THURSDAY, Nov. 1 (HealthDay News) -- To minimize perinatal morbidity and mortality, the optimal time for delivery of twins is at 38 weeks of gestation or later, according to a study published in the November issue of the American Journal of Obstetrics & Gynecology.
Amy E. Doss, M.D., of the University of Alabama School of Medicine in Birmingham, and colleagues conducted a retrospective study of 377 twin gestations delivered at 36 weeks of gestation or later in a single institution. The authors sought to determine the optimal gestational age for delivering twins, based on a composite of perinatal death, respiratory distress, suspected sepsis, and need for neonatal intensive care.
Of the twin gestations included, 83 percent were dichorionic. The researchers found that spontaneous labor occurred in 53 percent of deliveries, and that 48 percent were delivered via cesarean section. The overall rates of the composite outcome decreased as gestational age increased, with the lowest composite rate seen at 38 weeks. Perinatal outcomes were significantly better at 38 weeks than at 36 or 37 weeks, but there was no significant difference for outcomes at 38 weeks and those at 39+ weeks.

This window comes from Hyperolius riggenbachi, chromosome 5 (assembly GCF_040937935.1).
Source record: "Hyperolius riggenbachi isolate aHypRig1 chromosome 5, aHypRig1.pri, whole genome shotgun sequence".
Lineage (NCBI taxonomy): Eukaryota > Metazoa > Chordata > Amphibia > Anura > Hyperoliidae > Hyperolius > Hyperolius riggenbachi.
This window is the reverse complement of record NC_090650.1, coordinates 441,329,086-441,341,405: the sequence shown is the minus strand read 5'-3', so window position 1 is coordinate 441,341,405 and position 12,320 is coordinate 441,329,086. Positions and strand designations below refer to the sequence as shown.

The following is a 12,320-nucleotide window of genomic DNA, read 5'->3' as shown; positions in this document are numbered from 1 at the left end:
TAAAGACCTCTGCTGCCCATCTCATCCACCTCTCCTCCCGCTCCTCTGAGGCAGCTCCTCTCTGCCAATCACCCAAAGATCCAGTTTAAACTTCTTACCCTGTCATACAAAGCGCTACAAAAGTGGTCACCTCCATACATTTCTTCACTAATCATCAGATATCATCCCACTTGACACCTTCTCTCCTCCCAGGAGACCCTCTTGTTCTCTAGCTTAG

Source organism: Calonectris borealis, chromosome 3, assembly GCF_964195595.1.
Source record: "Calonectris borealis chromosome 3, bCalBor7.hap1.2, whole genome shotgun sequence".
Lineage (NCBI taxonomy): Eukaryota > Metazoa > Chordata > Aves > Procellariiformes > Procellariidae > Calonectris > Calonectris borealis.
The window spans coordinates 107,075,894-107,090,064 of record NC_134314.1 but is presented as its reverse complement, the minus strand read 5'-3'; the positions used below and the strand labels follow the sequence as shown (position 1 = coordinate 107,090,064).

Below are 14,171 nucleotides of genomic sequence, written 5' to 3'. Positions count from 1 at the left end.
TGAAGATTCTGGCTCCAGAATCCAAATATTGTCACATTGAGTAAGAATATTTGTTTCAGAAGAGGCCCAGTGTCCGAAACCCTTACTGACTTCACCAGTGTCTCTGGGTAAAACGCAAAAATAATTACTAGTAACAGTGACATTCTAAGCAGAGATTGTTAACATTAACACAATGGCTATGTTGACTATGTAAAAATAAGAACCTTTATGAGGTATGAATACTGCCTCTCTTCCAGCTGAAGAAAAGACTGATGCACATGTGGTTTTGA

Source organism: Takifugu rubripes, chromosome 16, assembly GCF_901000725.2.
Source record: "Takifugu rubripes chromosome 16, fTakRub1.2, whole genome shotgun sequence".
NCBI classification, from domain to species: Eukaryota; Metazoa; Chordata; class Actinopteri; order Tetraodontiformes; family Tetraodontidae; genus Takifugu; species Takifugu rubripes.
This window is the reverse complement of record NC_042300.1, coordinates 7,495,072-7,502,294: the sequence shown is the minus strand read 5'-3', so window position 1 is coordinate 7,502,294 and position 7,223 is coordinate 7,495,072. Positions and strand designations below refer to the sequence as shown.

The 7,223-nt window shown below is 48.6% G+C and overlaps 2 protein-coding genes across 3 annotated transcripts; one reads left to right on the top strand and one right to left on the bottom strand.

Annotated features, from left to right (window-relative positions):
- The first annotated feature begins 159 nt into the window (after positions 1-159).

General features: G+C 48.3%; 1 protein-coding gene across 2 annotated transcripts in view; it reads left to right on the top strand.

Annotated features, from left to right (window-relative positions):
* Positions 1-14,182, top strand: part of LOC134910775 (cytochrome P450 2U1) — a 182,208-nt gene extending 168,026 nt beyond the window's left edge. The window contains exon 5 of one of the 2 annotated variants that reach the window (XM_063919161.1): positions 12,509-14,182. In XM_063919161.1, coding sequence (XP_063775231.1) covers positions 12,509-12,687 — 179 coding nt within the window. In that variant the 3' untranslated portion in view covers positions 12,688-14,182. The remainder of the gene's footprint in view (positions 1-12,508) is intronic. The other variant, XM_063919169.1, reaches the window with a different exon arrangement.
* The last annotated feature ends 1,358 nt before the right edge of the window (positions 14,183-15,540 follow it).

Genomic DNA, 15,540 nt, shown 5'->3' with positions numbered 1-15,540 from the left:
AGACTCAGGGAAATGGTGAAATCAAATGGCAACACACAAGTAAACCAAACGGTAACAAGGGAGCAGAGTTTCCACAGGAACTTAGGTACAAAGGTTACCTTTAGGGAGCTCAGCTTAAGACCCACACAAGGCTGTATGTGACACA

"This study showed that the lowest rate of composite perinatal morbidity and mortality for twin gestations was at 38 weeks," the authors write. "Compared with 38 weeks, there was a six-fold increase in the composite outcome at 36 weeks and a nearly three-fold increase at 37 weeks."
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